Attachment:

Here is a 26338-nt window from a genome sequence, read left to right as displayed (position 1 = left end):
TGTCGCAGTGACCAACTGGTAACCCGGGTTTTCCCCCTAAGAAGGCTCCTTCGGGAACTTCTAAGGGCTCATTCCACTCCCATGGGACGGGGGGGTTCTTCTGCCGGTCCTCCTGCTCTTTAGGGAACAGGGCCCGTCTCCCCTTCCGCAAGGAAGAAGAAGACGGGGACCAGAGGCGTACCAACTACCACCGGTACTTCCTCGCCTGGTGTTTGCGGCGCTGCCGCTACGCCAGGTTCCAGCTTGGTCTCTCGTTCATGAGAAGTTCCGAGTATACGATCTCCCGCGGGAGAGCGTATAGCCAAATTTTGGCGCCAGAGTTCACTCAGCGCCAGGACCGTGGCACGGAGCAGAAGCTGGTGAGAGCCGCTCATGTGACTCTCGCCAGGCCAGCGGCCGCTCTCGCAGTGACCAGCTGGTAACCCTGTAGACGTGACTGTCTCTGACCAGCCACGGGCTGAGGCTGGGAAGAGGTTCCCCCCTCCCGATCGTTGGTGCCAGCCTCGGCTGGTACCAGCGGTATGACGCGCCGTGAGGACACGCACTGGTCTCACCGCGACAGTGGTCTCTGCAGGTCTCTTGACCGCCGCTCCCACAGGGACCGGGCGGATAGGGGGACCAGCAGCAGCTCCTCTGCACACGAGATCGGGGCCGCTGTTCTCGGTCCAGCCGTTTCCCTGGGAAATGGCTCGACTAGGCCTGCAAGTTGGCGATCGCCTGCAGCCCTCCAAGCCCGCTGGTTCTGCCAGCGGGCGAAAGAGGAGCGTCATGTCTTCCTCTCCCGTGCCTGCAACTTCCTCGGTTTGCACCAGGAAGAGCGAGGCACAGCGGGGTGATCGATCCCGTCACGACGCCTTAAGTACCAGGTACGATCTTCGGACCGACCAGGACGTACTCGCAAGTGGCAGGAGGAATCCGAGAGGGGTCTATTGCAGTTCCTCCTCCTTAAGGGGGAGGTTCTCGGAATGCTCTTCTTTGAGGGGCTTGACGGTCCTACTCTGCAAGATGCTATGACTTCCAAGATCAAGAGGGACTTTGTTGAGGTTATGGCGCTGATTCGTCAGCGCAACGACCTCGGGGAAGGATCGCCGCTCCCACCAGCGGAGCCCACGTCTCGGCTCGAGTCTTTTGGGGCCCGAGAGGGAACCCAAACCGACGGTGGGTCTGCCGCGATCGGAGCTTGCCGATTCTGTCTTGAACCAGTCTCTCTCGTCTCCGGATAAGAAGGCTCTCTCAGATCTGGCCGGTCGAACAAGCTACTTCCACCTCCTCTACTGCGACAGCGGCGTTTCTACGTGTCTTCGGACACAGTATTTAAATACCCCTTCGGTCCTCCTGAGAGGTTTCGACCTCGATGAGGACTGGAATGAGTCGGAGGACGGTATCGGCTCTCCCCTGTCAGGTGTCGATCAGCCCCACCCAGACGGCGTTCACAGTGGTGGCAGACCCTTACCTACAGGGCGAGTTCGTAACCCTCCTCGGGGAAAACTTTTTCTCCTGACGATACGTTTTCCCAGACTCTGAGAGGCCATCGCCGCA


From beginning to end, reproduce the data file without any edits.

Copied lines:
Here is a 26338-nt window from a genome sequence, read left to right as displayed (position 1 = left end):
TGTCGCAGTGACCAACTGGTAACCCGGGTTTTCCCCCTAAGAAGGCTCCTTCGGGAACTTCTAAGGGCTCATTCCACTCCCATGGGACGGGGGGGTTCTTCTGCCGGTCCTCCTGCTCTTTAGGGAACAGGGCCCGTCTCCCCTTCCGCAAGGAAGAAGAAGACGGGGACCAGAGGCGTACCAACTACCACCGGTACTTCCTCGCCTGGTGTTTGCGGCGCTGCCGCTACGCCAGGTTCCAGCTTGGTCTCTCGTTCATGAGAAGTTCCGAGTATACGATCTCCCGCGGGAGAGCGTATAGCCAAATTTTGGCGCCAGAGTTCACTCAGCGCCAGGACCGTGGCACGGAGCAGAAGCTGGTGAGAGCCGCTCATGTGACTCTCGCCAGGCCAGCGGCCGCTCTCGCAGTGACCAGCTGGTAACCCTGTAGACGTGACTGTCTCTGACCAGCCACGGGCTGAGGCTGGGAAGAGGTTCCCCCCTCCCGATCGTTGGTGCCAGCCTCGGCTGGTACCAGCGGTATGACGCGCCGTGAGGACACGCACTGGTCTCACCGCGACAGTGGTCTCTGCAGGTCTCTTGACCGCCGCTCCCACAGGGACCGGGCGGATAGGGGGACCAGCAGCAGCTCCTCTGCACACGAGATCGGGGCCGCTGTTCTCGGTCCAGCCGTTTCCCTGGGAAATGGCTCGACTAGGCCTGCAAGTTGGCGATCGCCTGCAGCCCTCCAAGCCCGCTGGTTCTGCCAGCGGGCGAAAGAGGAGCGTCATGTCTTCCTCTCCCGTGCCTGCAACTTCCTCGGTTTGCACCAGGAAGAGCGAGGCACAGCGGGGTGATCGATCCCGTCACGACGCCTTAAGTACCAGGTACGATCTTCGGACCGACCAGGACGTACTCGCAAGTGGCAGGAGGAATCCGAGAGGGGTCTATTGCAGTTCCTCCTCCTTAAGGGGGAGGTTCTCGGAATGCTCTTCTTTGAGGGGCTTGACGGTCCTACTCTGCAAGATGCTATGACTTCCAAGATCAAGAGGGACTTTGTTGAGGTTATGGCGCTGATTCGTCAGCGCAACGACCTCGGGGAAGGATCGCCGCTCCCACCAGCGGAGCCCACGTCTCGGCTCGAGTCTTTTGGGGCCCGAGAGGGAACCCAAACCGACGGTGGGTCTGCCGCGATCGGAGCTTGCCGATTCTGTCTTGAACCAGTCTCTCTCGTCTCCGGATAAGAAGGCTCTCTCAGATCTGGCCGGTCGAACAAGCTACTTCCACCTCCTCTACTGCGACAGCGGCGTTTCTACGTGTCTTCGGACACAGTATTTAAATACCCCTTCGGTCCTCCTGAGAGGTTTCGACCTCGATGAGGACTGGAATGAGTCGGAGGACGGTATCGGCTCTCCCCTGTCAGGTGTCGATCAGCCCCACCCAGACGGCGTTCACAGTGGTGGCAGACCCTTACCTACAGGGCGAGTTCGTAACCCTCCTCGGGGAAAACTTTTTCTCCTGACGATACGTTTTCCCAGACTCTGAGAGGCCATCGCCGCA